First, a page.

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A Therapist's Tips for Preventing Relapse in Eating Disorder Recovery

The following is a brief written exercise that you can do as a personal relapse prevention plan.
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Your recovery from an eating disorder is going strong. You've been making progress in terms of facing challenge foods, working diligently with your therapist and nutritionist, and are finally starting to see the amazing life that you have without active eating disorder behaviors. Then, a major stressor hits you. Perhaps your relationship just ended, you got a new job, or have an upcoming graduation.

You start to justify making changes to your meal plan, skipping therapy appointments, and notice that your thoughts are becoming more preoccupied with food and your body. Your eating disorder voice becomes louder, and yet you are in denial that it is starting to take control again. Perhaps this regression ends in a slip of old behaviors or maybe even a full-blown relapse.

It is normal to feel triggered and to experience setbacks while you are in the process of recovery from an eating disorder. If you do experience this, it is important to try to practice some self-compassion. You have not failed and you simply need more support. Recovery is typically not a linear process and you may have both successes and setbacks along the way. However, the important thing is that you learn to identify any early warning signs of a slip or relapse. That way you can catch them before things may start to spiral out of control.

The following is a brief written exercise that you can do as a personal relapse prevention plan:

1. Make a list on a sheet of paper and divide it into three columns. Label one column as green light signs, the other as yellow light signs, and the third as red light signs.

Under green light signs put a list of the ways that you will know if you are strong in your recovery from an eating disorder. For example, I do not weigh myself or spend much time focusing on my body.

2. Under yellow light signs put a list of the ways that you would know if you are starting to slip back into old patterns of thinking or behaviors that might lead to a full relapse. For example, I start become more rigid in terms of my food choices.

3. Under red light signs put a list of the ways that you would know if you were engaged in a slip or relapse. For example, I do x ED behavior.

If you feel comfortable, you might consider sharing this plan with your treatment team and/or loved ones so that they will be able to identify any warning signs of a potential slip or relapse. Additionally, if you do notice that you are slipping into yellow light or red light signs, it is a sign of true strength to reach out for help from treatment professionals.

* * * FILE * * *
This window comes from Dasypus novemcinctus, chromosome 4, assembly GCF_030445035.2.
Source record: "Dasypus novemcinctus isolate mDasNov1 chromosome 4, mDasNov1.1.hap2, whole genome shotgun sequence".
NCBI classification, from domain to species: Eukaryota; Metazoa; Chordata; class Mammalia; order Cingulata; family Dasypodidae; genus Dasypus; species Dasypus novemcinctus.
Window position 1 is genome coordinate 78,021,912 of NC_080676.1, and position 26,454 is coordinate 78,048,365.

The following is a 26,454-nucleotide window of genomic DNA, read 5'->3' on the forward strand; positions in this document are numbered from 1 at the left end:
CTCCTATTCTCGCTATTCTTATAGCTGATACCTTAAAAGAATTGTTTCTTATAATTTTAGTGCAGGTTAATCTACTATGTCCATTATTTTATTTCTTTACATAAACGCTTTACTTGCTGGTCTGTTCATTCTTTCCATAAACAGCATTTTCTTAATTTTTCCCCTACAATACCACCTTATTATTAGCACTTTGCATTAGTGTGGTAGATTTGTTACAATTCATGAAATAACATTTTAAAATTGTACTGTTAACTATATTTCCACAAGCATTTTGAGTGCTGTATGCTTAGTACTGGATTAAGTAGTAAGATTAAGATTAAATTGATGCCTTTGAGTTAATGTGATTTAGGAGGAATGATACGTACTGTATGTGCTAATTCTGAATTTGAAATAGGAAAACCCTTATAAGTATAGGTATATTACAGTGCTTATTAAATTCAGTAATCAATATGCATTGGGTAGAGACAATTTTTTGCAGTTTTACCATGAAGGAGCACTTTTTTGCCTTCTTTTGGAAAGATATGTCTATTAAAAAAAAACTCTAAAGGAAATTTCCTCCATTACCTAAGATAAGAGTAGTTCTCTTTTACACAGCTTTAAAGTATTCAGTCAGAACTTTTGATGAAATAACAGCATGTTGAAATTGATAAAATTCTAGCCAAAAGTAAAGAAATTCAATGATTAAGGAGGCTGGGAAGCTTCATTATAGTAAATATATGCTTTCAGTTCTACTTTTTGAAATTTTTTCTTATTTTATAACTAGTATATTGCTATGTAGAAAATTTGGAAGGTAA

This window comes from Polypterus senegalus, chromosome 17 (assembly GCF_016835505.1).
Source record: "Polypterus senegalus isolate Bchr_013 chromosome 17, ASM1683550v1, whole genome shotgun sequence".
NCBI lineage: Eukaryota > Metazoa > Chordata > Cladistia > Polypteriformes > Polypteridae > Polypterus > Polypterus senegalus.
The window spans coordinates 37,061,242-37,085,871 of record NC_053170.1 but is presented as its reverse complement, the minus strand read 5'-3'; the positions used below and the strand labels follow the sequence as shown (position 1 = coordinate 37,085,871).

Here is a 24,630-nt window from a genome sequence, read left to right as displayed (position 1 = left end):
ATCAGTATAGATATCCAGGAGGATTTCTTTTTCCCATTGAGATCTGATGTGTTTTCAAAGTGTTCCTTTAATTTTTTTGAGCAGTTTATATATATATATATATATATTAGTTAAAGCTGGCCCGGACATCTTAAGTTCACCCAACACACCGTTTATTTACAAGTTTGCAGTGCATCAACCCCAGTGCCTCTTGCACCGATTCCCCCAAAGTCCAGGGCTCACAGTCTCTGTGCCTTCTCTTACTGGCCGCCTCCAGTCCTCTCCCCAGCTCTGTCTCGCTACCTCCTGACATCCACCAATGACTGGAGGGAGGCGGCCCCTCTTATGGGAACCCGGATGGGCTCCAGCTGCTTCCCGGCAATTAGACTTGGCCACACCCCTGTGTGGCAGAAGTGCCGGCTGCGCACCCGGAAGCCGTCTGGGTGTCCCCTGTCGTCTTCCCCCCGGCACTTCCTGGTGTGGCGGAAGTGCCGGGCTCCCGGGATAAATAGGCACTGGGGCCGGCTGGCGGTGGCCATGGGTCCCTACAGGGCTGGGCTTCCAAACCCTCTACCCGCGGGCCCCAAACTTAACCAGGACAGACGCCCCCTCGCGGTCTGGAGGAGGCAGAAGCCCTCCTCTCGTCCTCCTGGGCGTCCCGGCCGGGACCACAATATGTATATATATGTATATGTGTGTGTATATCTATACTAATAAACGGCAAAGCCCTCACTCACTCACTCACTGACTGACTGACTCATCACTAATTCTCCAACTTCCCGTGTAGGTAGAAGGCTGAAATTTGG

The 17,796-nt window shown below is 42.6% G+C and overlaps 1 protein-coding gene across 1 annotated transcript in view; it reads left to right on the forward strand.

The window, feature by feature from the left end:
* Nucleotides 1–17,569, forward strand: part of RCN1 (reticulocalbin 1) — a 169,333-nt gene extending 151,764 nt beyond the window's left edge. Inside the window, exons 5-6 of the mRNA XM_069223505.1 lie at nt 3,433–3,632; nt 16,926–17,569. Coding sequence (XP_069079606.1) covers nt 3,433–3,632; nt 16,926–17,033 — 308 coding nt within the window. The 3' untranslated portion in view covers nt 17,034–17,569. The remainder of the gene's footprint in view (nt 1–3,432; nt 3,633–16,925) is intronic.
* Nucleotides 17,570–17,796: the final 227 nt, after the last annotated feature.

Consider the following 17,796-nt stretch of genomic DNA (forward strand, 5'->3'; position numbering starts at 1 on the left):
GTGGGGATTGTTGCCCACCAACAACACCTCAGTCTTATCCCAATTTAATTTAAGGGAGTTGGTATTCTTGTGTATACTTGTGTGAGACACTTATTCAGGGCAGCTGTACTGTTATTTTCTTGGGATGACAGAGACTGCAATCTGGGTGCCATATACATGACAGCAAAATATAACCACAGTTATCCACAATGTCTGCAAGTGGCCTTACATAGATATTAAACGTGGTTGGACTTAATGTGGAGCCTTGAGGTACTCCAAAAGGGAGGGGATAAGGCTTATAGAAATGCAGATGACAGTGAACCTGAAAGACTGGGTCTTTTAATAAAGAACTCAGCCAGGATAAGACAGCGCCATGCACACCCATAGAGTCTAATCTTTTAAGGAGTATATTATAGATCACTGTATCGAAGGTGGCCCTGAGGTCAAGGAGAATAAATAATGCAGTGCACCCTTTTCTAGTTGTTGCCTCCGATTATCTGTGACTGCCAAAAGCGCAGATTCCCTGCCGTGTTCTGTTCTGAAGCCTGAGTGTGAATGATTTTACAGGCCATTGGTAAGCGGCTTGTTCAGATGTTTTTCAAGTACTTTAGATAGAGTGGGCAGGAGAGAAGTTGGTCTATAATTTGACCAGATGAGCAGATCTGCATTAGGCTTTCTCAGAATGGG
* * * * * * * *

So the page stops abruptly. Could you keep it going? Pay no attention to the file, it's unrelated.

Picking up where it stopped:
If the eating disorder voice is starting to get louder, it is critical that you reach out for help and support and also that you remind yourself why you started the recovery process to begin with. Living in an active eating disorder is ultimately a very miserable place to be. No one chooses to develop an eating disorder, but you can choose to work towards recovery at any time. Even if you've had a slip, relapse, or setback-it does not mean that you failed. What matters is that you are able to recommit to recovery and that you learn something from this experience. After all, you've come way to far to give up now.

No matter what lies your eating disorder voice may be telling you, your life is worth so much more than obsessing about food, calories, and your body. Full recovery and freedom from an eating disorder is completely possible. However, recovery is a marathon-not a sprint. It may take some time, but ultimately you will find a fulfilling and passion-driven life that doesn't involve an eating disorder.

Marya Hornbacher summed it up best when she stated,

"I don't remember when I stopped counting, or when I stopped caring what size my pants were, or when I started ordering what I wanted to eat and not what seemed 'safe,' or when I started just eating when I got hungry, instead of questioning it, obsessing about it, dithering and freaking out, as I'd done for nearly my whole life. I don't remember exactly when recovery took hold, and went from being something I both fought and wanted, to being simply a way of life. A way of life that is, let me tell you, infinitely more peaceful, infinitely happier, and infinitely more free than life with an eating disorder. And I wouldn't give up this life of freedom for the world."

Jennifer Rollin, MSW, LGSW is a therapist, body-image activist, and intuitive eating counselor, who specializes in working with adolescents, survivors of trauma, and eating disorders. Jennifer blogs on The Huffington Post and Psychology Today. "Like" her on Facebook at Jennifer Rollin, MSW, LGSW.

If you're struggling with an eating disorder, call the National Eating Disorder Association hotline at 1-800-931-2237.

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